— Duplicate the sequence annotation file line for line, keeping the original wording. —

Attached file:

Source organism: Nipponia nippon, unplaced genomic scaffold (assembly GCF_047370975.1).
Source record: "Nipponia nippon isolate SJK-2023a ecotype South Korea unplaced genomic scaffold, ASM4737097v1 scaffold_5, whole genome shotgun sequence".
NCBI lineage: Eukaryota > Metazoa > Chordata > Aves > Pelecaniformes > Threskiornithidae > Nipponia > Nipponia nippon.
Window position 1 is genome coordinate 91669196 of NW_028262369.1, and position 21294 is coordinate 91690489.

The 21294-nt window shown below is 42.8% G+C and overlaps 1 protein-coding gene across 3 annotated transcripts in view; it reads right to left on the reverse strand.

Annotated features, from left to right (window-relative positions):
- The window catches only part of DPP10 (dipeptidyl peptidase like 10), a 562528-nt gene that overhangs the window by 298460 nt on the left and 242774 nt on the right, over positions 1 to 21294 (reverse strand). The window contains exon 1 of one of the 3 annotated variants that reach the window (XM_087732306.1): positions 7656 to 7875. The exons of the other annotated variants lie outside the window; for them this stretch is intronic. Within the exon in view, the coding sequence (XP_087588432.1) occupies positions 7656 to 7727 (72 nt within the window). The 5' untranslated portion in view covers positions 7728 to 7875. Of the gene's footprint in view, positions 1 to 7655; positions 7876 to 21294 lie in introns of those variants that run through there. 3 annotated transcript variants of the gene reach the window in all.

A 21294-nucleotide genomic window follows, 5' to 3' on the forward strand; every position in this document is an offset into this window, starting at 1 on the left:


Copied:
Source organism: Nipponia nippon, unplaced genomic scaffold (assembly GCF_047370975.1).
Source record: "Nipponia nippon isolate SJK-2023a ecotype South Korea unplaced genomic scaffold, ASM4737097v1 scaffold_5, whole genome shotgun sequence".
NCBI lineage: Eukaryota > Metazoa > Chordata > Aves > Pelecaniformes > Threskiornithidae > Nipponia > Nipponia nippon.
Window position 1 is genome coordinate 91669196 of NW_028262369.1, and position 21294 is coordinate 91690489.

The 21294-nt window shown below is 42.8% G+C and overlaps 1 protein-coding gene across 3 annotated transcripts in view; it reads right to left on the reverse strand.

Annotated features, from left to right (window-relative positions):
- The window catches only part of DPP10 (dipeptidyl peptidase like 10), a 562528-nt gene that overhangs the window by 298460 nt on the left and 242774 nt on the right, over positions 1 to 21294 (reverse strand). The window contains exon 1 of one of the 3 annotated variants that reach the window (XM_087732306.1): positions 7656 to 7875. The exons of the other annotated variants lie outside the window; for them this stretch is intronic. Within the exon in view, the coding sequence (XP_087588432.1) occupies positions 7656 to 7727 (72 nt within the window). The 5' untranslated portion in view covers positions 7728 to 7875. Of the gene's footprint in view, positions 1 to 7655; positions 7876 to 21294 lie in introns of those variants that run through there. 3 annotated transcript variants of the gene reach the window in all.

A 21294-nucleotide genomic window follows, 5' to 3' on the forward strand; every position in this document is an offset into this window, starting at 1 on the left: